I often find that Koreans name their kimchi in a very honest way. This particular kimchi called “Bachelor Kimchi (chonggak kimchi, 총각김치)” is one of them. Chonggak means bachelor in Korean and this kimchi was named to honor the bachelors. You might wonder how these weird radish breed can honor the bachelors. Well, I leave it up to you to imagine.
Although the original name for this kimchi is “chonggak kimchi”, some people calls “altari moo kimchi (알타리 무김치)” instead. Altiari is the name for this particular radish.
I have to say this is perhaps my favorite radish kimchi. It has a deep robust flavor when fully fermented and still holds the crunchy texture that is so irresistible to bite on. Unlike cabbage kimchi, this radish kimchi is not ideal to eat when freshly made. After fermenting for a few days though, you will find the flavor and the texture to be quite addictive. I just can’t get enough.
These adorable radishes are called “Altari Moo (알타리 무)”, the inspirational vegetable of our bachelor kimchi. You will find them in many Korean markets. I even found some in my local farmers market the other day.
Scrape off the dirty surface of radish. And let’s cut off the hideous pony tail on top of his head.
Cut it in half or quarter lengthwise if the radishes are too big.
Sprinkle with coarse sea salt and let them sit for 2 hours, turning once or twice during that time.
You will only use 1/2 cup of this glue. Freeze the leftover for later use to make other kimchi.
In a mixing bowl, combine 1/2 cup of rice glue, 1/2 cup Korean chili flakes, onion garlic puree mixture, sugar, anchovy sauce, and salted shrimps (if using). Mix well and let it sit for 10 minutes to incorporate.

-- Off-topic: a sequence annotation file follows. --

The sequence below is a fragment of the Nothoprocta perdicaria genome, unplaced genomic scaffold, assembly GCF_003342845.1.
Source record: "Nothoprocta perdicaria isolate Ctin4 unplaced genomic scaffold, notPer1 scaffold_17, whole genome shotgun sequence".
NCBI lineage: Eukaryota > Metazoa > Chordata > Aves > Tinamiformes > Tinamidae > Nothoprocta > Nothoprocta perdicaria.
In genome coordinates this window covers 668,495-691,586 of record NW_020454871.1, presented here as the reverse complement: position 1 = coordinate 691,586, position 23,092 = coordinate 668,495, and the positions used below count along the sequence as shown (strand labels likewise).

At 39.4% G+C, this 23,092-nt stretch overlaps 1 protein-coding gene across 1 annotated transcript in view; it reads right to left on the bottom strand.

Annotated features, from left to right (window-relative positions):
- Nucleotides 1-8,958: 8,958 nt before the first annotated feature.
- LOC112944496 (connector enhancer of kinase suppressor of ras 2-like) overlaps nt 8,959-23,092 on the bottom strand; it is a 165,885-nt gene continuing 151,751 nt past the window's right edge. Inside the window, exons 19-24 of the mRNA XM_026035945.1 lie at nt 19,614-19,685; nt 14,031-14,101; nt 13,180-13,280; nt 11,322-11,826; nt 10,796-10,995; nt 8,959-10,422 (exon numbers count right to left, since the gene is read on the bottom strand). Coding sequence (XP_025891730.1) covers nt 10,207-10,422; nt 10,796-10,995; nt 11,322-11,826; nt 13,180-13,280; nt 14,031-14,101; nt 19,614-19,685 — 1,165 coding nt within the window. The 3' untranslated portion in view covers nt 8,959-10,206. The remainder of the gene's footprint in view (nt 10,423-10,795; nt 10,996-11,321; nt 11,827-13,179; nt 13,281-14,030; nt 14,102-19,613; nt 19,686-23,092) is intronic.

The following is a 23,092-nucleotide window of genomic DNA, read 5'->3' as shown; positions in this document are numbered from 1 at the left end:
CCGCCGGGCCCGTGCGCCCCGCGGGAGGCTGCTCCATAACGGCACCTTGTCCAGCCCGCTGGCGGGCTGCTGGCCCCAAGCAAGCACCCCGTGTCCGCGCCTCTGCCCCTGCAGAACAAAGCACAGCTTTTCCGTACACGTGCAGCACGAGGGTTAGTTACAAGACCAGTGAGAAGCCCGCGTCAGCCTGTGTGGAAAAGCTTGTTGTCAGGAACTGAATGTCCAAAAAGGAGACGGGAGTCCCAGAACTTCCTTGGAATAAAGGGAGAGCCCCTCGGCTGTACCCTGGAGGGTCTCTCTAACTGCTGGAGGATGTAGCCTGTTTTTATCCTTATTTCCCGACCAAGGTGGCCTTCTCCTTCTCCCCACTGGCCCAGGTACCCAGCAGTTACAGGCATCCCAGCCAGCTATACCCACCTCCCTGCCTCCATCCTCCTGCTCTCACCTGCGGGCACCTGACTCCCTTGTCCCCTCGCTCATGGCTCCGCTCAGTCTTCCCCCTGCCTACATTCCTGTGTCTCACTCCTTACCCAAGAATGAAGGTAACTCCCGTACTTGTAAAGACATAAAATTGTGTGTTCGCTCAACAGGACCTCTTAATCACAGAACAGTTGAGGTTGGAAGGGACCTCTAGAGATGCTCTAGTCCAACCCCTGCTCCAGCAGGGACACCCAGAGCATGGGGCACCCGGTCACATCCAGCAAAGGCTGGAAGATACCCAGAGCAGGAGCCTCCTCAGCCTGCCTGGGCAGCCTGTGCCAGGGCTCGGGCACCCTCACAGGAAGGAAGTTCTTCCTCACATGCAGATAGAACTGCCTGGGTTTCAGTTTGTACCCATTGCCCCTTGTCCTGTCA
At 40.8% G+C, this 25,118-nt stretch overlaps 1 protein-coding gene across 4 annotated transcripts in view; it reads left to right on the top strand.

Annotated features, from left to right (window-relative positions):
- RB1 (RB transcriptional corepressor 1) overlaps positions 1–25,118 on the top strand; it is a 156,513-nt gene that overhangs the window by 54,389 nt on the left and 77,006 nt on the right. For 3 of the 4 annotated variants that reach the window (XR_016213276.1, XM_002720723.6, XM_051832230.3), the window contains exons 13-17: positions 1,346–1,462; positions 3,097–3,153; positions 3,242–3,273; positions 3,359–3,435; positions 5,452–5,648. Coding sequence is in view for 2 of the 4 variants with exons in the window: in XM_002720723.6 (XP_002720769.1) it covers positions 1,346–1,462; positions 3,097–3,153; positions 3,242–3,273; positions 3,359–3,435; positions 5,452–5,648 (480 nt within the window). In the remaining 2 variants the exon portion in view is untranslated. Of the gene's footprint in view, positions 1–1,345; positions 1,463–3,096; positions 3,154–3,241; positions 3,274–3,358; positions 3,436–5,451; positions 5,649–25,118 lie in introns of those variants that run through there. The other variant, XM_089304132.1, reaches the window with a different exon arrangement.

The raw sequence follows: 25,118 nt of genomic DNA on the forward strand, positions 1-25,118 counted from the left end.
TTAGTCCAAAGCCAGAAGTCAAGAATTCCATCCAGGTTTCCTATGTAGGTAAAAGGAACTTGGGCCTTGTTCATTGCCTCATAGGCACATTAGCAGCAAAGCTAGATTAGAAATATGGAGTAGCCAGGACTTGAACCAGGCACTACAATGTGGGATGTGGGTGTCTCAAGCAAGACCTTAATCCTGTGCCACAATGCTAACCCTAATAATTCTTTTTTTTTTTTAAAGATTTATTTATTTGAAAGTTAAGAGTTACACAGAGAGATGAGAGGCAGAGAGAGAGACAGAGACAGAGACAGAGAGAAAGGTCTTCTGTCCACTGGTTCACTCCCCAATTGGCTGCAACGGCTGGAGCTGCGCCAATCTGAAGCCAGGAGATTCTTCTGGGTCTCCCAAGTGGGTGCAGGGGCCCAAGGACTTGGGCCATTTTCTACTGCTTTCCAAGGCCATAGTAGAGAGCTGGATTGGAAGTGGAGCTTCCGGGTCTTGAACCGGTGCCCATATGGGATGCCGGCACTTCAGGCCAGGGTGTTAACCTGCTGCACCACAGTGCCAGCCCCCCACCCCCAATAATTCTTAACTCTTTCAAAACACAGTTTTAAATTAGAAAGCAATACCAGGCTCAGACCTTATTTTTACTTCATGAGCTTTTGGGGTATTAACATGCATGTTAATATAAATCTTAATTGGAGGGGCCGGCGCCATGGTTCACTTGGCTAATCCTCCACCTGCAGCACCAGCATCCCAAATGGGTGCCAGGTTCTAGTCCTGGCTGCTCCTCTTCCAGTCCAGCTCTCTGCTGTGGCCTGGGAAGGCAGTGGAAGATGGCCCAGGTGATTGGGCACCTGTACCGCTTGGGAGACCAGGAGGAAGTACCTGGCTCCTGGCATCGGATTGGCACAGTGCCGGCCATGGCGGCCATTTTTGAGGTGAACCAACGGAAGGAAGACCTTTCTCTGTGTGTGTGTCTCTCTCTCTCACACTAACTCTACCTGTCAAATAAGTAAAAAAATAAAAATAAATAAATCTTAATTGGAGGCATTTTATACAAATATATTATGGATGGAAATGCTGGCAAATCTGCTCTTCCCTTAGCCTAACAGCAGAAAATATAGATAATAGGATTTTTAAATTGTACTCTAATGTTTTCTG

I used a baking sheet to do the job. Just smother the chili paste mixture onto the radishes until they fully and evenly coated. You might want to do this a small batches at a time to avoid overflowing.
Below is the picture after a week of fermentation. It was just perfect; crunch, robust, and full of bacteria! (I mean the probiotics, you know…)
This bachelor kimchi yields a slightly different flavor than most radish kimchi (Kkattugi) that people are accustomed to, but this has to be the most beloved radish kimchi of all. Maybe because its name?
So you might wonder and ask; “Then, are there kimchi called Bachelorette Kimchi?” Well, the answer is “No!”.
I hope you get to enjoy these adorable bachelors on your Korean table someday.
- 3-1/4 lb young radish bunches
- ½ cup coarse sea salt
- one handful dried pollock or 5-6 dried large anchovies
- 2 tablespoon sweet rice flour
- 2 cups water
- ¼ onion, diced
- ¼ apple, peeled and diced
- 4 cloves garlic
- ½" piece ginger
- 3 tablespoon anchovy sauce
- 1 tablespoon salted shrimps (optional)
- 2 teaspoon sugar
- ½ cup Korean chili flakes
- Clean the radish by scraping off the dirty surface and cut off the tail. Keep the green leafy stem part is attached to the radish. Cut the white part of radish in half of quarter if they are too big. Rinse them well.
- In a large shallow bowl on in a kitchen sink, place the radishes and sprinkle with sea salt evenly all over. Let them soak for 2 hours, turning once or twice. When the radishes seem wilted and lifeless, rinse in a water a couple of times and drain in a colander. Let them sit while you are getting the filling ready.
- Meanwhile, in a small pot, combine dried pollock or anchovies with 2 cups of water and bring to boil, simmer for 5 minutes. Strain to reserve ¾ cup + 2 tablespoon of stock. Discard the fish.
- In a small pot, combine ¾ cup of reserved stock with 2 tablespoon of sweet rice flour. Bring them to med-high heat to boil and thicken, whisking constantly. This is the sweet rice glue (You will only use ½ cup of this glue). Let it cool.
- In a blender, combine onion, apple, garlic, ginger, salted shrimps (if using), with the reserve 2 tablespoon of fish stock. Puree them until very smooth. Transfer the mixture to a mixing bowl, add ½ cup of the reserved sweet rice glue, Korean chili flakes, anchovy sauce, and sugar. Mix well and let it sit for 10 minutes for the chili flakes to soften up.
- In a large shallow mixing bowl or a baking pan, place the radishes and smother with the chili mixture. You might need to do this in batches to avoid overflowing. Toss, rub and incorporate the chili mixture to evenly coat the radishes and its leafy stems. Store the radish kimchi in a airtight container and let it sit on the room temperature for 2 days first, then store in the refrigerator for 5 more days. Your bachelor kimchi should be ready to eat. (Toss the kimchi with the kimchi juice on the bottom)